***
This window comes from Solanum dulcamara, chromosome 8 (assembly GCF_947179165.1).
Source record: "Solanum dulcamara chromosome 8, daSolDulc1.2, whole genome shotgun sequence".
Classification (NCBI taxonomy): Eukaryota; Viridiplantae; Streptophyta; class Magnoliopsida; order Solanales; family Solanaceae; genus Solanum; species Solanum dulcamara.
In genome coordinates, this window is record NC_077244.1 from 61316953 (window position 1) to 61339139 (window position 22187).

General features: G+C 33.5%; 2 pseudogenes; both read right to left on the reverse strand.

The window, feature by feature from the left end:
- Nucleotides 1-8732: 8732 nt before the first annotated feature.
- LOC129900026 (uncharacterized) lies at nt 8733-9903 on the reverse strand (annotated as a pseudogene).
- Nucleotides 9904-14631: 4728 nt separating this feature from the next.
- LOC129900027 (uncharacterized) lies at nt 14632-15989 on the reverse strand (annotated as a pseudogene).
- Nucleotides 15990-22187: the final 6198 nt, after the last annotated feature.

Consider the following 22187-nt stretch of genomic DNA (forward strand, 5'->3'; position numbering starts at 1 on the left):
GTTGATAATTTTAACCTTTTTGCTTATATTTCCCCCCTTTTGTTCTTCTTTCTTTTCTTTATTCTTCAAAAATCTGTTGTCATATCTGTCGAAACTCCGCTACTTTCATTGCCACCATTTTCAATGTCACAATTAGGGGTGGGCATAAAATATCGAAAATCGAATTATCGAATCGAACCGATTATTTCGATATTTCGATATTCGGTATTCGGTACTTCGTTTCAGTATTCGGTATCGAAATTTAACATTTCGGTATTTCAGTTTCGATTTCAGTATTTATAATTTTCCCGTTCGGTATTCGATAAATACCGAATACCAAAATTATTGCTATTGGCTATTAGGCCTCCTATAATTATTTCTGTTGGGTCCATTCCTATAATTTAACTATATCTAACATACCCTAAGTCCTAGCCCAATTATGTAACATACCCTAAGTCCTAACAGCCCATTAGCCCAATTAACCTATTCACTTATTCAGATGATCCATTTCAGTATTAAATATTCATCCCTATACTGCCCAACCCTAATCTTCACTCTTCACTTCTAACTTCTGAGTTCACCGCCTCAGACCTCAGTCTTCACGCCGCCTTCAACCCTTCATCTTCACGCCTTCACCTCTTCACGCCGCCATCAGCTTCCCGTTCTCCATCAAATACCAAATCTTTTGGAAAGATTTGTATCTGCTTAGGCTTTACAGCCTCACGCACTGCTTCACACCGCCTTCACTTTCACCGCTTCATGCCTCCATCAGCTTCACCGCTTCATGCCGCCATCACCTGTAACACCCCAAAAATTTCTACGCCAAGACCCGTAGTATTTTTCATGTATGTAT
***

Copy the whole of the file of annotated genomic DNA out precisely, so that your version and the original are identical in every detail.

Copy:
This window comes from Solanum dulcamara, chromosome 8 (assembly GCF_947179165.1).
Source record: "Solanum dulcamara chromosome 8, daSolDulc1.2, whole genome shotgun sequence".
Classification (NCBI taxonomy): Eukaryota; Viridiplantae; Streptophyta; class Magnoliopsida; order Solanales; family Solanaceae; genus Solanum; species Solanum dulcamara.
In genome coordinates, this window is record NC_077244.1 from 61316953 (window position 1) to 61339139 (window position 22187).

General features: G+C 33.5%; 2 pseudogenes; both read right to left on the reverse strand.

The window, feature by feature from the left end:
- Nucleotides 1-8732: 8732 nt before the first annotated feature.
- LOC129900026 (uncharacterized) lies at nt 8733-9903 on the reverse strand (annotated as a pseudogene).
- Nucleotides 9904-14631: 4728 nt separating this feature from the next.
- LOC129900027 (uncharacterized) lies at nt 14632-15989 on the reverse strand (annotated as a pseudogene).
- Nucleotides 15990-22187: the final 6198 nt, after the last annotated feature.

Consider the following 22187-nt stretch of genomic DNA (forward strand, 5'->3'; position numbering starts at 1 on the left):
GTTGATAATTTTAACCTTTTTGCTTATATTTCCCCCCTTTTGTTCTTCTTTCTTTTCTTTATTCTTCAAAAATCTGTTGTCATATCTGTCGAAACTCCGCTACTTTCATTGCCACCATTTTCAATGTCACAATTAGGGGTGGGCATAAAATATCGAAAATCGAATTATCGAATCGAACCGATTATTTCGATATTTCGATATTCGGTATTCGGTACTTCGTTTCAGTATTCGGTATCGAAATTTAACATTTCGGTATTTCAGTTTCGATTTCAGTATTTATAATTTTCCCGTTCGGTATTCGATAAATACCGAATACCAAAATTATTGCTATTGGCTATTAGGCCTCCTATAATTATTTCTGTTGGGTCCATTCCTATAATTTAACTATATCTAACATACCCTAAGTCCTAGCCCAATTATGTAACATACCCTAAGTCCTAACAGCCCATTAGCCCAATTAACCTATTCACTTATTCAGATGATCCATTTCAGTATTAAATATTCATCCCTATACTGCCCAACCCTAATCTTCACTCTTCACTTCTAACTTCTGAGTTCACCGCCTCAGACCTCAGTCTTCACGCCGCCTTCAACCCTTCATCTTCACGCCTTCACCTCTTCACGCCGCCATCAGCTTCCCGTTCTCCATCAAATACCAAATCTTTTGGAAAGATTTGTATCTGCTTAGGCTTTACAGCCTCACGCACTGCTTCACACCGCCTTCACTTTCACCGCTTCATGCCTCCATCAGCTTCACCGCTTCATGCCGCCATCACCTGTAACACCCCAAAAATTTCTACGCCAAGACCCGTAGTATTTTTCATGTATGTAT